Correction: Lemonade Stand Bill story
ST. PAUL, Minn. (AP) — In a story Jan. 31 about lemonade stands, The Associated Press reported erroneously that the Minneapolis Police Department paid for Jaequan Faulkner’s permit for a hot dog stand. The Minneapolis Health Department is the agency that paid for Jaequan’s permit.
A corrected version of the story is below:
Senators want to protect kids’ rights to run lemonade stands
Two state senators want to protect the right of Minnesota kids to operate lemonade or hot dog stands without fear of the police
ST. PAUL, Minn. (AP) — Two state senators want to protect the right of Minnesota kids to operate lemonade or hot dog stands without fear of the police.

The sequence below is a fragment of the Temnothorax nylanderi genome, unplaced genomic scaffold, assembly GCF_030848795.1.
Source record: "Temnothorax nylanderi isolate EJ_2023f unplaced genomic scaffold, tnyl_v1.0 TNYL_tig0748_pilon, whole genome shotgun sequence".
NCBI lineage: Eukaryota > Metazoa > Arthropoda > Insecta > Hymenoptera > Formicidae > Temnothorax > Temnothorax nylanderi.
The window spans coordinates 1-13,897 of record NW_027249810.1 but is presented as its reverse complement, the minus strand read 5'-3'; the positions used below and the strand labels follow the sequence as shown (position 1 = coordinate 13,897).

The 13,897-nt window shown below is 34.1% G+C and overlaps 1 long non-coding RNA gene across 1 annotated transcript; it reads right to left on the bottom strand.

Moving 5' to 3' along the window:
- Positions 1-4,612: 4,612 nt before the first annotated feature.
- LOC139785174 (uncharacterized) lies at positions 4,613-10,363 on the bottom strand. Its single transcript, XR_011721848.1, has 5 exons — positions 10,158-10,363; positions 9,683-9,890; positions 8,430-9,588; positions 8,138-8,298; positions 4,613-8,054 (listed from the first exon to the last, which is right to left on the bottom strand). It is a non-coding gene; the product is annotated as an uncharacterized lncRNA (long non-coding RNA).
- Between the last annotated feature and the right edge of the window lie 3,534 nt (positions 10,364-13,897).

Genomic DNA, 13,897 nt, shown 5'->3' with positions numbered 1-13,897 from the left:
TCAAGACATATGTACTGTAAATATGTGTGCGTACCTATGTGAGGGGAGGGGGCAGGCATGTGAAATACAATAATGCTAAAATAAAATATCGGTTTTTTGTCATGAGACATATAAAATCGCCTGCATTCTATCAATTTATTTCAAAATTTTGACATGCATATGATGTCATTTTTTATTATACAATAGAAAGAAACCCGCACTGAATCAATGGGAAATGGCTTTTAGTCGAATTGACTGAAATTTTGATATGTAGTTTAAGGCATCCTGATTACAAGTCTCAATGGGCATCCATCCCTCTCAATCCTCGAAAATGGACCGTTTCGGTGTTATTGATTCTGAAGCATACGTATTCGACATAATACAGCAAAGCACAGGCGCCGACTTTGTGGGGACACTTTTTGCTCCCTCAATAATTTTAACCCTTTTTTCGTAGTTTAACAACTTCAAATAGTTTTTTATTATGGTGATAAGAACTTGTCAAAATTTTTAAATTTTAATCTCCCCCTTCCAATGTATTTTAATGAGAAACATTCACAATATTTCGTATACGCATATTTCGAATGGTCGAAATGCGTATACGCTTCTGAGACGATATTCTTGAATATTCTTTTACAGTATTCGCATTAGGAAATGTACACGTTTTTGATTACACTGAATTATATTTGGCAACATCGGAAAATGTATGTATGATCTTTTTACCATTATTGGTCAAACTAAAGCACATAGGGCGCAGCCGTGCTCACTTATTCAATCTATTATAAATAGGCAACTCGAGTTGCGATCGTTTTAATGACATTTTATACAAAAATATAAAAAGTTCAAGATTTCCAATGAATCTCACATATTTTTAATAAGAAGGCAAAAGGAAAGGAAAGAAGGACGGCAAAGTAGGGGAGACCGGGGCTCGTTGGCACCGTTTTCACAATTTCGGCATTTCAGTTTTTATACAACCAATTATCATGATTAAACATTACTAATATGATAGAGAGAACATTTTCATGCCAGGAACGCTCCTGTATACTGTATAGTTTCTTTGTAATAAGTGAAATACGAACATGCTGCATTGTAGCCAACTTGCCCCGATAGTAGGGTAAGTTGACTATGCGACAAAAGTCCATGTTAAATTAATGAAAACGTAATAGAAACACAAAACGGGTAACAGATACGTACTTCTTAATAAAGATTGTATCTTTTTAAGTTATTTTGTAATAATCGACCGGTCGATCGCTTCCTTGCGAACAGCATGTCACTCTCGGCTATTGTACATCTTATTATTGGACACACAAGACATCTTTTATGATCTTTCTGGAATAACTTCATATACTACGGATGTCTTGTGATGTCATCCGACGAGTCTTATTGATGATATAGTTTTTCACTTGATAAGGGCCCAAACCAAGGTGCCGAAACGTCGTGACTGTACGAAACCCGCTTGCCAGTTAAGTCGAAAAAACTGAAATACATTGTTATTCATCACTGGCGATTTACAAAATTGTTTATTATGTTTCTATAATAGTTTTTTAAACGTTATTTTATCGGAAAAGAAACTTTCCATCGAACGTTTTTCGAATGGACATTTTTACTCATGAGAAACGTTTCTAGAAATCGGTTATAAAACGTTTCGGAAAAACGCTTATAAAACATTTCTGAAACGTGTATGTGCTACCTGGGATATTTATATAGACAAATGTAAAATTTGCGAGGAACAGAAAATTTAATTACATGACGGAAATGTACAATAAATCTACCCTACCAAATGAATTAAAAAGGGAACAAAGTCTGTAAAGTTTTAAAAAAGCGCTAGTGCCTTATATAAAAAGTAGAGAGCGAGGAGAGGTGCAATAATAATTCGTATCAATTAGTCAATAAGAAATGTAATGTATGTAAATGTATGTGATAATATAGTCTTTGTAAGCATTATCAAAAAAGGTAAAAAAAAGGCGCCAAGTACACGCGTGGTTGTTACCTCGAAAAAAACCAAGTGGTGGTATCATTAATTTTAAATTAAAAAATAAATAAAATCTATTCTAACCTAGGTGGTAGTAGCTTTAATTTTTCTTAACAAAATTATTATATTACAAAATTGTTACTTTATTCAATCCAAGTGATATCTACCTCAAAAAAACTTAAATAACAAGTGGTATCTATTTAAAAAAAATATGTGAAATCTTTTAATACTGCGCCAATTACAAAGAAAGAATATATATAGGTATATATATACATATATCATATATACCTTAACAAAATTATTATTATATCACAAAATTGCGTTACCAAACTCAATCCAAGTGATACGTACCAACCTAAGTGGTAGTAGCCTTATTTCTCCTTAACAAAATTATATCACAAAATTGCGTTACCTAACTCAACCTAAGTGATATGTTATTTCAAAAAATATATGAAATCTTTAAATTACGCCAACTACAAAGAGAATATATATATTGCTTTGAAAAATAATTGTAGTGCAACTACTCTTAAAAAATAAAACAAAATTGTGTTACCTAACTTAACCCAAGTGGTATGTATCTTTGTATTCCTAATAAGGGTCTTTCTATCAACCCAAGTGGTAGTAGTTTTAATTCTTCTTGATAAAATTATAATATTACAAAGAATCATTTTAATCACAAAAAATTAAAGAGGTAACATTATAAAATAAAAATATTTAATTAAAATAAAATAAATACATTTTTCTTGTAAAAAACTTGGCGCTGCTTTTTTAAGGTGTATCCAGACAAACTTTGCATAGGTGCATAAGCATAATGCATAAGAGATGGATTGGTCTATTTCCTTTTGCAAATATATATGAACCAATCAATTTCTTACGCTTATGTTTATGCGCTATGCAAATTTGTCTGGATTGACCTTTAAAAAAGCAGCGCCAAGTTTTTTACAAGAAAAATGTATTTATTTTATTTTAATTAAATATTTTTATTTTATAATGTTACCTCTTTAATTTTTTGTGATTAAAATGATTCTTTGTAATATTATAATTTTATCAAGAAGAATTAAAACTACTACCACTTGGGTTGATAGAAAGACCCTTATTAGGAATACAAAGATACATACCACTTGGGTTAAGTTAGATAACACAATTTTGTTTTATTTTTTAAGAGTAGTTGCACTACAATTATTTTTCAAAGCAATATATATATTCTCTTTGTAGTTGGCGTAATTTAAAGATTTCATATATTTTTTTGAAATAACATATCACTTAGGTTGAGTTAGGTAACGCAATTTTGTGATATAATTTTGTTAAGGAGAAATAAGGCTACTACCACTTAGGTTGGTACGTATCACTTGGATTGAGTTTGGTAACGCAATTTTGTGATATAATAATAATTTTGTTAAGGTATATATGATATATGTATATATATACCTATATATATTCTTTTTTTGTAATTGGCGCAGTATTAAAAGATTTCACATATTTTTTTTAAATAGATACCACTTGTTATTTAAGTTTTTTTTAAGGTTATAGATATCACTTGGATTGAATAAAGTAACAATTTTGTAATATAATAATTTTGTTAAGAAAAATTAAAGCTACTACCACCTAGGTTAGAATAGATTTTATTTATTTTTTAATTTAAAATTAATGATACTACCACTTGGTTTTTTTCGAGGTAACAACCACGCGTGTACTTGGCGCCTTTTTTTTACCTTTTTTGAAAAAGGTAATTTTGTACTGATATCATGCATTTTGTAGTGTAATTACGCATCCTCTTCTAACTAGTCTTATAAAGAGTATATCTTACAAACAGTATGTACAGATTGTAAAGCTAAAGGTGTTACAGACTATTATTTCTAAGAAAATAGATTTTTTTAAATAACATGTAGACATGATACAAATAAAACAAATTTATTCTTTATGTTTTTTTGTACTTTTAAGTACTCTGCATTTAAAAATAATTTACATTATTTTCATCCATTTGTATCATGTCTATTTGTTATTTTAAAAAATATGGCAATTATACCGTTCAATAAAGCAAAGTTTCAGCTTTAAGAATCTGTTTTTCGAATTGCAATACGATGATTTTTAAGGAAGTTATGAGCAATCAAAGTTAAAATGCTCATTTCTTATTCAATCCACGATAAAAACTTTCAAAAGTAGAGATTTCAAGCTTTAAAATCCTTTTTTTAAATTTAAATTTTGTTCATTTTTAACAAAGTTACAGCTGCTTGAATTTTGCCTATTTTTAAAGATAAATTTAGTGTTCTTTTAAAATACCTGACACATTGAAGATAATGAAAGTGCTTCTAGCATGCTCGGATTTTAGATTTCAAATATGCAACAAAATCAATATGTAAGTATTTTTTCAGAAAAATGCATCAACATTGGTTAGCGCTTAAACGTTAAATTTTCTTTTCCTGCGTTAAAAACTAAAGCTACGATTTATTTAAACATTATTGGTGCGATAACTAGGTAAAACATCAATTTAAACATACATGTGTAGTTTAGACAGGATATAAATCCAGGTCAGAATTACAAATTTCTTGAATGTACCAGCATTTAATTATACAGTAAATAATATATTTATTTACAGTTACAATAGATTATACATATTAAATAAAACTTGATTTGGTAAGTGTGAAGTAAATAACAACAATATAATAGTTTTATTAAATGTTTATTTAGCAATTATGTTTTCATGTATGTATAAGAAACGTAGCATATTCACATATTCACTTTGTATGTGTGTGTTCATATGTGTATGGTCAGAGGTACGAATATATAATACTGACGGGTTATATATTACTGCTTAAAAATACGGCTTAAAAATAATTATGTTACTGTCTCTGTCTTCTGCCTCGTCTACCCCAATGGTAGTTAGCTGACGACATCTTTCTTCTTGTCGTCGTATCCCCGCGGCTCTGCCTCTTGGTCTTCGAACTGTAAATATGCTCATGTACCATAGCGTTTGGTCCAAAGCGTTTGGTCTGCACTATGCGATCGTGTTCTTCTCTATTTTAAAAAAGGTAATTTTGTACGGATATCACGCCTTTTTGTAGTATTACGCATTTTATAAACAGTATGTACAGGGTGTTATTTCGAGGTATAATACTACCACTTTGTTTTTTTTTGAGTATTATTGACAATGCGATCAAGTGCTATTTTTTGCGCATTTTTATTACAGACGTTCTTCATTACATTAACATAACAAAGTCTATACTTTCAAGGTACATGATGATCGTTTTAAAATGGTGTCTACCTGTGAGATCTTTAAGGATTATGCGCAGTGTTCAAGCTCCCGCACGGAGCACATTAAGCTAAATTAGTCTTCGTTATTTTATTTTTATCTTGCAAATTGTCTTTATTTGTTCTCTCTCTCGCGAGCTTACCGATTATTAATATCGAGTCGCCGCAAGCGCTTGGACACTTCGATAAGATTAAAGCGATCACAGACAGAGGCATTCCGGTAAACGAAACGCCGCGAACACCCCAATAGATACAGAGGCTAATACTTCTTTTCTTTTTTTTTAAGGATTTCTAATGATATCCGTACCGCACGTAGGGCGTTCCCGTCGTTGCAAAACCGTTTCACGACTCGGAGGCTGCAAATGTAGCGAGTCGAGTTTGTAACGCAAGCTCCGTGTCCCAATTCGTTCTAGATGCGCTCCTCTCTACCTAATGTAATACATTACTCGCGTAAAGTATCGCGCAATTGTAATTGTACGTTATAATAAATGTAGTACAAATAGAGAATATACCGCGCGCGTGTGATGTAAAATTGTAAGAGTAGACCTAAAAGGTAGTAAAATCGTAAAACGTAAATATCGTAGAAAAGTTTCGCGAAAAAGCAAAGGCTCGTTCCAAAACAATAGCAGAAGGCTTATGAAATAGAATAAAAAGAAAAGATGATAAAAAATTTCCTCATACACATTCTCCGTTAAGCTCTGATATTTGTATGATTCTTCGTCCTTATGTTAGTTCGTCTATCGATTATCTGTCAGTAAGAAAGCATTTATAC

Republicans Roger Chamberlain and Linda Runbeck have authored a bill to allow kids 14 and under to operate temporary stands without permits. It passed a Senate committee last week and awaits floor action.
On one of the coldest days in a generation, the senators were joined at a news conference Thursday by a dozen young entrepreneurs who want the right to run stands this summer.
The senators cite the case last year of a Minneapolis 13-year-old who nearly had his hot dog stand shut down. Instead, the city Health Department paid for a permit so Jaequan Faulkner could stay in business. They also cite similar incidents in five other states.